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Can I Get an Ohio Medical Marijuana Card for Anxiety?

Anxiety disorders are very common in the United States, with millions of adults being affected by at least one. Despite this high number, less than half of people with a disorder are receiving treatment. For some who have tried to get treatment, traditional approaches have not worked, and so they have begun looking for alternative approaches, one of which being medical marijuana. If you have any questions about medical marijuana, are curious if it fits your needs, or want to find a nearby Ohio medical marijuana doctor, DocMJ is here for you! Our website offers a quick search of certified cannabis physicians and a quick and easy eligibility survey that will let you know instantly if you pre-qualify. 

Medical Marijuana Cards and Anxiety

To receive a medical marijuana card, you must first speak with a certified physician in Ohio. If you have a medical marijuana card or recommendation from a different state, it will unfortunately not be accepted by the Ohio Medical Marijuana Control Program (OMMCP), the body responsible for the patient, physician, and business sides of the medical marijuana program. If the physician diagnoses you with one of the qualifying conditions accepted by the OMMCP, you will be able to register for a medical marijuana card. At the time of writing, there are currently: AIDS, amyotrophic lateral sclerosis, Alzheimer’s disease, cachexia, cancer, chronic traumatic encephalopathy, Crohn’s disease, epilepsy or another seizure disorder, fibromyalgia, glaucoma, hepatitis C, inflammatory bowel disease, multiple sclerosis, pain that is either chronic and severe or intractable, Parkinson’s disease, positive status for HIV, post-traumatic stress disorder, sickle cell anemia, spinal cord disease or injury, Tourette’s syndrome, traumatic brain injury, and ulcerative colitis. 

Anxiety by itself is not a qualifying condition, and thus it’s diagnosis does not qualify you for a medical marijuana recommendation. However, you may have read about it being considered as an addition to the above list, and that is correct. Earlier this year, the OMMCP was considering three potential qualifying conditions, anxiety, autism spectrum disorder, and cachexia [1]. From these three, only cachexia was accepted as a new qualifying condition, with the votes against anxiety being nearly unanimous. Despite this, some physicians and patients are still hopeful that anxiety will be added at a later date as new research continues to emerge. 

An important note, though, is that anxiety is often concomitant with many of the already accepted qualifying conditions. If a patient has both anxiety and any other qualifying condition, the certified physician may write a recommendation. In this case, it is important that the patient speak with the doctor about any other conditions or illnesses they may be experiencing, as medical marijuana can have many different effects depending on the medications a person is taking or illnesses they may have.

What is Anxiety and Can Medical Marijuana Help?

Everyone at one point or another will fear anxiety. Like stress, it is a common, if unwelcome, part of modern life. Just occasionally feeling anxious, though, does not mean that a person has an anxiety disorder. Symptoms depend on the type of anxiety disorder, what may have triggered an episode, and the individual, but common signs range from increased irritability, being easily fatigued, and being unable to control feelings of worry, to sweating, trembling, feeling as though the person is being choked. Anxiety disorders also include phobias, such as agoraphobia and separation anxiety.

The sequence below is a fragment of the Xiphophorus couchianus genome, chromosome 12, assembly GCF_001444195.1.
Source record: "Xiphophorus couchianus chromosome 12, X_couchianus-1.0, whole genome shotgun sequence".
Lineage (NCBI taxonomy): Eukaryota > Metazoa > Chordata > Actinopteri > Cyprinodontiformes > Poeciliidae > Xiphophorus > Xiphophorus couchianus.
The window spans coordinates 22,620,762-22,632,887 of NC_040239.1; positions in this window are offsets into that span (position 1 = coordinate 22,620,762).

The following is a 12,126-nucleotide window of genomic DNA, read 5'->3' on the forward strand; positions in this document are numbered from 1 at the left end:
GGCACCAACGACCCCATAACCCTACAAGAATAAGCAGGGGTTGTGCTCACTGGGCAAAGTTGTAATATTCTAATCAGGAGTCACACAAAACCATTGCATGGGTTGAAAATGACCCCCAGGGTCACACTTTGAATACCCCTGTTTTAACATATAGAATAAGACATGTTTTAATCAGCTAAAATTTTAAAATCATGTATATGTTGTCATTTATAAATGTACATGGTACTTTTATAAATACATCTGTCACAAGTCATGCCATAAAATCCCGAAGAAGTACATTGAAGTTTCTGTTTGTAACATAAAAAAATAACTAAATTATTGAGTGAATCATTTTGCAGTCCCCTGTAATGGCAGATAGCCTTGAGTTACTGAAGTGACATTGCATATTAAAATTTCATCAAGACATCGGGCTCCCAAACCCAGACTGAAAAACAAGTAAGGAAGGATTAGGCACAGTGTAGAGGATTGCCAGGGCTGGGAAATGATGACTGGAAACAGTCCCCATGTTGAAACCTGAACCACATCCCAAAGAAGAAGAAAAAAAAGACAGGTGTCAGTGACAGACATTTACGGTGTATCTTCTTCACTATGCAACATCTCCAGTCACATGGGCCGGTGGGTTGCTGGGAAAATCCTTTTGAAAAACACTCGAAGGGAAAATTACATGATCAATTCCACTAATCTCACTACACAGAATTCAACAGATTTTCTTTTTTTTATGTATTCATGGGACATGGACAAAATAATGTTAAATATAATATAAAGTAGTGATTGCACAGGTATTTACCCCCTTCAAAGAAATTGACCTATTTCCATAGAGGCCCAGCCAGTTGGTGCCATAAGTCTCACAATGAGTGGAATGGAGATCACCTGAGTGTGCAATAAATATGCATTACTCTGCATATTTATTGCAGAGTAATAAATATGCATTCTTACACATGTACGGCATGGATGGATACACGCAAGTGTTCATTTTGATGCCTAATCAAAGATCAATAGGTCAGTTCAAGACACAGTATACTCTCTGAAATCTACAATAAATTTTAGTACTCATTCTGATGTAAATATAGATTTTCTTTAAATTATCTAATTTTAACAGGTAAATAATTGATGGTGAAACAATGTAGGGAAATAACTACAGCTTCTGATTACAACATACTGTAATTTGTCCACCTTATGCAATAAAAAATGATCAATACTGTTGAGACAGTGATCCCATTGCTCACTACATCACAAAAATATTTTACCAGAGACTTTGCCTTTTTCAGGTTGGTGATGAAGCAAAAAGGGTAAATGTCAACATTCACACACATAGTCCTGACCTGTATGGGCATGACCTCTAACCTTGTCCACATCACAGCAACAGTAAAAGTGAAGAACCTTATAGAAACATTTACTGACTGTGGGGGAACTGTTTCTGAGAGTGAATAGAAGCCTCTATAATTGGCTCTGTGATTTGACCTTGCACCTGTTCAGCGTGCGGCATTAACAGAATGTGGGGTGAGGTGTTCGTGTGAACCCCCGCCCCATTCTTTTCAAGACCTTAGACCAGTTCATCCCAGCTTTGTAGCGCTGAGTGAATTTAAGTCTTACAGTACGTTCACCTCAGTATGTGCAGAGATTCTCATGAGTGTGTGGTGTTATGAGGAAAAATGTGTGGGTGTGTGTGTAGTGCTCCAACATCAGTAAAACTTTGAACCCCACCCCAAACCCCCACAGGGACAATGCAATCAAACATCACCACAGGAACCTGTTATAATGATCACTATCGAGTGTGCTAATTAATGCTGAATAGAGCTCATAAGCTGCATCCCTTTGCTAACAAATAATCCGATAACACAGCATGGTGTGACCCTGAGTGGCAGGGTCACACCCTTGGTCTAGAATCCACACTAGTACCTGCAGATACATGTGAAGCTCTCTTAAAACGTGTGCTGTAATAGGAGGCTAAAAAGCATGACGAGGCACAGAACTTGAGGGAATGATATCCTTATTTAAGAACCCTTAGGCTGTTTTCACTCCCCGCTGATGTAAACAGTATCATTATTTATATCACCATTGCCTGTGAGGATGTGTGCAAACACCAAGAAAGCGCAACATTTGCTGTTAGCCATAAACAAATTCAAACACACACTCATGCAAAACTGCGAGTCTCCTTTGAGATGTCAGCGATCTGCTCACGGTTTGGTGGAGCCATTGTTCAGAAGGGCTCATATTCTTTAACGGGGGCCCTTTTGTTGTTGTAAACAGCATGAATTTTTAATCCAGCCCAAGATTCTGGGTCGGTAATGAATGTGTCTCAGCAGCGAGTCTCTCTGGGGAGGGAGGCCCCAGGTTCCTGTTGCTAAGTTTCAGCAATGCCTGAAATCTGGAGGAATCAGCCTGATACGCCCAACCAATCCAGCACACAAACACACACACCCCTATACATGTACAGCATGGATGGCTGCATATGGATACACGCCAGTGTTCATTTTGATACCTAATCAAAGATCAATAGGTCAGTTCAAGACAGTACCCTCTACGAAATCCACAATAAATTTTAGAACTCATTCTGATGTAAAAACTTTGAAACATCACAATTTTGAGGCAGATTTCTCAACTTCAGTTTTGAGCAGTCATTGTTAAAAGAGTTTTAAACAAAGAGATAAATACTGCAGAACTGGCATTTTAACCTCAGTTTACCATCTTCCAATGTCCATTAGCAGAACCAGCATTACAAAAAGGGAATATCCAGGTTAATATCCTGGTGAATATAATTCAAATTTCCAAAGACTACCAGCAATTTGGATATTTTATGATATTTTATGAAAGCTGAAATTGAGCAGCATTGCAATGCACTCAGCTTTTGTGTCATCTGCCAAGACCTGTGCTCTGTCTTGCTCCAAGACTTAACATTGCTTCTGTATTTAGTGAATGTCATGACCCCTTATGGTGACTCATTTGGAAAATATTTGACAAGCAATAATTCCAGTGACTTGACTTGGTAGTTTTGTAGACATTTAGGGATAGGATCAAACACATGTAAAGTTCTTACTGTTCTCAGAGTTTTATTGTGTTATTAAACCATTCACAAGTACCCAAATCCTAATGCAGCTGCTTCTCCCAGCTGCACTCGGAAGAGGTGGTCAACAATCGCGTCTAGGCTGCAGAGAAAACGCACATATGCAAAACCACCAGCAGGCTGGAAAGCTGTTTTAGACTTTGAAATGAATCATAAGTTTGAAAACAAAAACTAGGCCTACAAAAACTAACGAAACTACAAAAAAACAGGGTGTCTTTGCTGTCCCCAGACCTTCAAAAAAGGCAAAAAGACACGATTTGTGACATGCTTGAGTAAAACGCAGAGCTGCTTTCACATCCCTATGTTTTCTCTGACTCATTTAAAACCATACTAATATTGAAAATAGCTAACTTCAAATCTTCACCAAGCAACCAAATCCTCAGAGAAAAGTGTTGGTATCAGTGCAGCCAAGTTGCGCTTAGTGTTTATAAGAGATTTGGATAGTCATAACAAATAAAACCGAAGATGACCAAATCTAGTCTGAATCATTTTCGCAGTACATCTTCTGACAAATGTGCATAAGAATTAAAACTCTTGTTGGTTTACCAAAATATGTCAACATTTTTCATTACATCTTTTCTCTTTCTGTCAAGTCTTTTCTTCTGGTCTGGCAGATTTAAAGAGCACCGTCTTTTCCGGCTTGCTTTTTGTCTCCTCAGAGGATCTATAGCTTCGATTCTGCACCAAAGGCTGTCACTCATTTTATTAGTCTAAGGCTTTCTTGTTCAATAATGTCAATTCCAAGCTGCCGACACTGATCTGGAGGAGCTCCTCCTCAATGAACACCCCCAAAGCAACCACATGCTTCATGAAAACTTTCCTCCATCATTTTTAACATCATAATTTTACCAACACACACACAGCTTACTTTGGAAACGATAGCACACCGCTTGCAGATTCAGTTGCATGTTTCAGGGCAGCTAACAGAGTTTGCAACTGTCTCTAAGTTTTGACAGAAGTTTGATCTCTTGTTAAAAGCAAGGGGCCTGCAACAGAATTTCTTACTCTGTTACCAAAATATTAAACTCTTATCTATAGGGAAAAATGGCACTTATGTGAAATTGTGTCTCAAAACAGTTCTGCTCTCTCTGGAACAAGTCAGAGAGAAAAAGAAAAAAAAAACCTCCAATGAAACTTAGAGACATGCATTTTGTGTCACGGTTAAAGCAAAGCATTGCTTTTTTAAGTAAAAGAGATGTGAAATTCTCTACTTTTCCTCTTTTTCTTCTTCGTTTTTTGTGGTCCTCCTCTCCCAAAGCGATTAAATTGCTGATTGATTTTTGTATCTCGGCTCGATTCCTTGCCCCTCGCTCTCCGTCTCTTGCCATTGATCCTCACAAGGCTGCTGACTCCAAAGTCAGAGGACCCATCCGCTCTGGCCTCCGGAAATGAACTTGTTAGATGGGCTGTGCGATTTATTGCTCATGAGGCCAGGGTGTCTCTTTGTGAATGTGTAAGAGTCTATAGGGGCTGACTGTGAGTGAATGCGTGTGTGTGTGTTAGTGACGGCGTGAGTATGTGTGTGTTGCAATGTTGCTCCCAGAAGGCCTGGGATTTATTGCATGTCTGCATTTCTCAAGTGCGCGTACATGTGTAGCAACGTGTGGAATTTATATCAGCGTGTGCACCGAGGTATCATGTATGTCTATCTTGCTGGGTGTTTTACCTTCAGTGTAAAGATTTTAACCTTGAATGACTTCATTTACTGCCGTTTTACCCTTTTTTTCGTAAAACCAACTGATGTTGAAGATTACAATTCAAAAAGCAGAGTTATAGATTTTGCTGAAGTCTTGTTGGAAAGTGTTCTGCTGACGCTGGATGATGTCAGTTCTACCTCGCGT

Adults and children may suffer from anxiety disorders, and risk factors include both environmental and genetic variables. Traditional methods for treatment include therapy and medications to control the often overbearing feelings caused by the disorder. Finding the right therapy, medication, or combination of the two can be tricky, though, and may take several years to find the best option.

This is where medical marijuana comes in, albeit in a slightly complicated way. There are two common stereotypes of marijuana users that seem to be complete opposites, one seemingly overly relaxed, and the other incredibly paranoid. This is likely due to some misinformation and the belief that all marijuana is the same. Of course, this is not the case, and, depending on the strain, form, or dose, the end result can be one of many. 

In terms of anxiety, many researchers have found that CBD has anti-anxiety and anti-depressive effects [2]. They believe that these effects may be due to both the endocannabinoid system and CBD having effects on the brain directly, especially serotonin receptors. On the other hand, researchers believe that THC may actually exacerbate feelings of anxiety in users [3]. The exact reasonings behind these effects are still beyond our current understanding, but scientists are continuing to understand and identify more and more mechanisms as time goes on. 

In Conclusion

Anxiety disorders are not currently accepted as qualifying conditions in Ohio, so physicians are not able to give a recommendation based on their diagnosis. However, anxiety disorders are often diagnosed alongside other conditions, and the other condition may be one of the accepted ones by the OMMCP. For more information about becoming a medical marijuana patient in Ohio please visit our FAQ page or speak with a DocMJ Patient Care Coordinator at (877) 899.3626.

Resources

[1] https://www.cincinnati.com/story/news/2020/07/08/ohio-medical-marijuana-autism-anxiety-rejected-cachexia-approved/5399608002/

[2] https://www.ncbi.nlm.nih.gov/pmc/articles/PMC4604171/

[3] https://pubmed.ncbi.nlm.nih.gov/6285406/